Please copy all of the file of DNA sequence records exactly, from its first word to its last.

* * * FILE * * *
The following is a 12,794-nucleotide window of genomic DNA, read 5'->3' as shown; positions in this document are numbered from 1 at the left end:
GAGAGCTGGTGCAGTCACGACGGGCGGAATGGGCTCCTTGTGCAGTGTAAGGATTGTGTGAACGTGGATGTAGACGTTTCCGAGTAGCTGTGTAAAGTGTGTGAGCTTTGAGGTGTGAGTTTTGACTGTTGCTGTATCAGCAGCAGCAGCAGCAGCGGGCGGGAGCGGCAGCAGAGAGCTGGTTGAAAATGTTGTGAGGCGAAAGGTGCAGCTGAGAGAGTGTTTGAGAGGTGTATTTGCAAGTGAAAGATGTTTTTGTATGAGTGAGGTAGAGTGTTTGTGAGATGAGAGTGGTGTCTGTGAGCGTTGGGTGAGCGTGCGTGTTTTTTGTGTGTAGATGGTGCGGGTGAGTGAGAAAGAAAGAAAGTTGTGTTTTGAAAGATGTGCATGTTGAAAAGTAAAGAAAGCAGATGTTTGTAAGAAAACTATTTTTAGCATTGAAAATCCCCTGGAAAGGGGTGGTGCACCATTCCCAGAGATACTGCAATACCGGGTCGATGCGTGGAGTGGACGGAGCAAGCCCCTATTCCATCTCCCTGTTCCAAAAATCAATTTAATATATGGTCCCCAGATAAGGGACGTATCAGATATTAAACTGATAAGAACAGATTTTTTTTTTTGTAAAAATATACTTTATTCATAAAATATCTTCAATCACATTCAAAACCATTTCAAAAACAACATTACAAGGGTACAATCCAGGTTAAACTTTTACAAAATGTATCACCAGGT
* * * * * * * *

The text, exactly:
The following is a 12,794-nucleotide window of genomic DNA, read 5'->3' as shown; positions in this document are numbered from 1 at the left end:
GAGAGCTGGTGCAGTCACGACGGGCGGAATGGGCTCCTTGTGCAGTGTAAGGATTGTGTGAACGTGGATGTAGACGTTTCCGAGTAGCTGTGTAAAGTGTGTGAGCTTTGAGGTGTGAGTTTTGACTGTTGCTGTATCAGCAGCAGCAGCAGCAGCGGGCGGGAGCGGCAGCAGAGAGCTGGTTGAAAATGTTGTGAGGCGAAAGGTGCAGCTGAGAGAGTGTTTGAGAGGTGTATTTGCAAGTGAAAGATGTTTTTGTATGAGTGAGGTAGAGTGTTTGTGAGATGAGAGTGGTGTCTGTGAGCGTTGGGTGAGCGTGCGTGTTTTTTGTGTGTAGATGGTGCGGGTGAGTGAGAAAGAAAGAAAGTTGTGTTTTGAAAGATGTGCATGTTGAAAAGTAAAGAAAGCAGATGTTTGTAAGAAAACTATTTTTAGCATTGAAAATCCCCTGGAAAGGGGTGGTGCACCATTCCCAGAGATACTGCAATACCGGGTCGATGCGTGGAGTGGACGGAGCAAGCCCCTATTCCATCTCCCTGTTCCAAAAATCAATTTAATATATGGTCCCCAGATAAGGGACGTATCAGATATTAAACTGATAAGAACAGATTTTTTTTTTTGTAAAAATATACTTTATTCATAAAATATCTTCAATCACATTCAAAACCATTTCAAAAACAACATTACAAGGGTACAATCCAGGTTAAACTTTTACAAAATGTATCACCAGGT